15. Extracting these provisions counsel for the appellant contended that Section 125(3) of the 1964 Act as amended in 1969 indicated that all questions regarding rights of tenants could be decided only by the Land Tribunal to which a reference has to be made.

16. The third contention on behalf of the appellant is that the 1964 Act as amended in 1969 inserted Section 50A to the 1964 Act the effect of which is that notwithstanding anything contained in any law or contract, or in any judgment, decree or order of court, a tenant entitled to fixity of tenure shall have the right to use his holding in any manner he thinks fit. The 1964 Act as amended in 1969 introduced Section 52 which was also relied on by the appellant, to show that the cultivating tenant shall have a right to cut such trees and the landlord or the intermediary shall not have the right to cut any such trees. Section 73 of the 1964 Act which was introduced in 1969 is to the effect that the maximum amount that could be claimed by way of arrears of rent for the period ending May 1968 notwithstanding any contract, judgment or order of court is only 3 years and nothing more.

17. These provisions, viz., Sections 50-A, 52 and 73 which were introduced by the 1969 Amendment Act were relied on by the appellant for the purpose of showing that the appellant would be entitled to use the holding and to cut trees and the maximum arrears of rent could be claimed for a period of three years and not more.

18. Counsel for the appellant next contended that the trial Court was in error in finding that the holding of the appellant is a plantation in the context of Section 3(l)(viii) of the 1964 Act. The contention on behalf of the appellant was that assuming that the trial Court was right in its conclusion as regards the area of 279.86 acres which according to the respondent was the extent of coffee plantation on the date of the lease, in respect of the remaining extent of land the appellant was entitled to fixity of tenure in view of the proviso to Clause 3(l)(viii) of the 1964 Act.

19. The crucial date according to the appellant is 1 January 1970 when the 1969 Amendment Act came into force. The effect of Section 108(2) and (3) of the 1964 Act read with Section 125(3) of the Act is according to the appellant, that the questions as to whether the whole or portion of the land is a plantation, whether there is fixity of tenure and whether the respondent can claim damages could all be disposed of only by the Land Tribunal. The appellant contended that the judgment of the High Court has, therefore, to be set aside and this Court should direct that the matters may be disposed of by the Land Tribunal.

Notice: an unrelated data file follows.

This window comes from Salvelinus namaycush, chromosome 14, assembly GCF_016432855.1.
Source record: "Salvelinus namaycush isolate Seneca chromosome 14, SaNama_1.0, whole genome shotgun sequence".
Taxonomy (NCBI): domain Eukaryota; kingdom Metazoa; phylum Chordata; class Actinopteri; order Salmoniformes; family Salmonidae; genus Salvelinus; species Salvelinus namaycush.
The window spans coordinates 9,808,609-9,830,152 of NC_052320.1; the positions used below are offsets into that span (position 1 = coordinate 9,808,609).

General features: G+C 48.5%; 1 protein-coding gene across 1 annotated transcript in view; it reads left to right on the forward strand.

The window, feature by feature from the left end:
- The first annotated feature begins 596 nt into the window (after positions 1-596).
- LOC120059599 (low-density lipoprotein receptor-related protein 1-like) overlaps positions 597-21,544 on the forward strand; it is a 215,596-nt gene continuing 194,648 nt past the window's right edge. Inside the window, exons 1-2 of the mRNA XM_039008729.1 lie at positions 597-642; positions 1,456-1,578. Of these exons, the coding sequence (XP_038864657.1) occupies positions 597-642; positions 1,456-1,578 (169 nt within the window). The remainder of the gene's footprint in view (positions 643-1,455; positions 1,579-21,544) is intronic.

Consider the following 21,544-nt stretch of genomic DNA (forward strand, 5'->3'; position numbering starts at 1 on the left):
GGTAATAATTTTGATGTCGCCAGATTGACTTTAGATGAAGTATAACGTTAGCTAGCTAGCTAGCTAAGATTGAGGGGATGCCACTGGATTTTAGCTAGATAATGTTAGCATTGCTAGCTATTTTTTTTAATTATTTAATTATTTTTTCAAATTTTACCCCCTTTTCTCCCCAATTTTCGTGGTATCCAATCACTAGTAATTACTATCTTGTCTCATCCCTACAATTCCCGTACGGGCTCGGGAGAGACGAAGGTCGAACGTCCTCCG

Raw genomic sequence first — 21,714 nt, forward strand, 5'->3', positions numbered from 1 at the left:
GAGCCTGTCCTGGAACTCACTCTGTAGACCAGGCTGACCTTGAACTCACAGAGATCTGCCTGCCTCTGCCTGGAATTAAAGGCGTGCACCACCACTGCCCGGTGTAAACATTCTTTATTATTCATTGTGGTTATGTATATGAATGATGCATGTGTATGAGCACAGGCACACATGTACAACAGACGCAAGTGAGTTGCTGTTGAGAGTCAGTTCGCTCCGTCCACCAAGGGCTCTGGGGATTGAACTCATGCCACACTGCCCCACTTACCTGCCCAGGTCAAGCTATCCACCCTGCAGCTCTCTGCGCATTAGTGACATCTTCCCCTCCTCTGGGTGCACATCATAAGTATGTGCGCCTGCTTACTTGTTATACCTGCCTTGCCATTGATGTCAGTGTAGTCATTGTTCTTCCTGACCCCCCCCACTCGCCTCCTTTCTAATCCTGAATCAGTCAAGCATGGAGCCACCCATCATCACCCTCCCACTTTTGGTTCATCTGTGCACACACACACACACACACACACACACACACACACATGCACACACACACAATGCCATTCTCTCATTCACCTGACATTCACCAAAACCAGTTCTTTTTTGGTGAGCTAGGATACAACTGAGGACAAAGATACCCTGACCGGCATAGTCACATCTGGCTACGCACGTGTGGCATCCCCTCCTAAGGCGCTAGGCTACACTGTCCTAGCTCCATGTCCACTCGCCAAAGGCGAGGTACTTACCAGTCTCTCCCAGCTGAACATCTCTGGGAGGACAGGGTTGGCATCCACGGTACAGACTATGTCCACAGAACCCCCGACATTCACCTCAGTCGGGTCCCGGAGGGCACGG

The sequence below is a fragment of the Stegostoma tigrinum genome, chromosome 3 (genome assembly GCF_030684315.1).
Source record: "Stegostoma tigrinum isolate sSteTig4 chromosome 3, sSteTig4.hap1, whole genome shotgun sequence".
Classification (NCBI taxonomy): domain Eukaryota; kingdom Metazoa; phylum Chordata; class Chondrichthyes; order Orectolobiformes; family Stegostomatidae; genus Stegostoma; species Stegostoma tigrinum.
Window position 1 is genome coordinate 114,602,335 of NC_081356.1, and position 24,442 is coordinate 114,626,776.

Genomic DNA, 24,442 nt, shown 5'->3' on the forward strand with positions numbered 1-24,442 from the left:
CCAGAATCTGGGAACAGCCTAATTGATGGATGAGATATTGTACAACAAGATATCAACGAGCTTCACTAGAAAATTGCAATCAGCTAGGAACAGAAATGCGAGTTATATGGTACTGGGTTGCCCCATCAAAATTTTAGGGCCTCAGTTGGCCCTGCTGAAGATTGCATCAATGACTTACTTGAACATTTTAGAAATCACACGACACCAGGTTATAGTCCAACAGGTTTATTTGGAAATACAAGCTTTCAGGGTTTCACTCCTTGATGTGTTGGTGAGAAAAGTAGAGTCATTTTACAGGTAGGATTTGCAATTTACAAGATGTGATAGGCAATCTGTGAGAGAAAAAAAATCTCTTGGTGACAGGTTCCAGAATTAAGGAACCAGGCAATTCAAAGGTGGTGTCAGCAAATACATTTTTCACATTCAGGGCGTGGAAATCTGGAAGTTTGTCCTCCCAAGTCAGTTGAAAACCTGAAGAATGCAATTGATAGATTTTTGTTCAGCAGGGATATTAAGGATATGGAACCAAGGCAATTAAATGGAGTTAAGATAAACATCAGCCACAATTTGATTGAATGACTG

20. As a corollary counsel for the appellant contended that the trial Court was wrong in holding that the appellant was liable to pay damages and in view of the provisions contained in Sections 50-A and 52 of the 1964 Act as amended in 1969 read with Section 125(3) of the Act as amended all matters would be decided by the Land Tribunal.

21. Counsel for the appellant relied on Section 108(3) of the Act which as changed by amendment in 1971 is as follows : -

If in any suit, application, appeal, revision, review, proceedings in execution of a decree or other proceedings pending at the commencement of this section before any court, tribunal, officer or other authority, any person claims any benefit, right or remedy conferred by any of the provisions of the principal Act, or the principal Act as amended by this Act, such suit, application, appeal, revision, review, proceedings in execution or other proceedings shall be disposed of in accordance with the provisions of the principal Act as amended by the 1971 Act.

22. In short the contention of the appellant is that the whole proceedings in the suit and the pleas therein are to be disposed of in accordance with the provisions of the Act. According to the appellant the provisions of the Act indicate that there should not be any decree for eviction and further that the damages awarded against the appellant cannot be sustained by the provisions of the 1964 Act as amended by Act 35 of 1969, Act 25 of 1971 and Act 17 of 1972.

23. The appellant filed an application praying for reopening the decree passed by the High Court and in that behalf has invoked Section 132(3) of the 1964 Act and Section 108(2) of the Act as amended in 1969. The appellant also prayed that Section 108(3) as introduced in 1969 and as amended in 1971 indicates that the appeal is to be disposed of in accordance with the provisions of the 1964 Act as amended in 1971.

24. Section 132(3) of the 1964 Act is as follows :-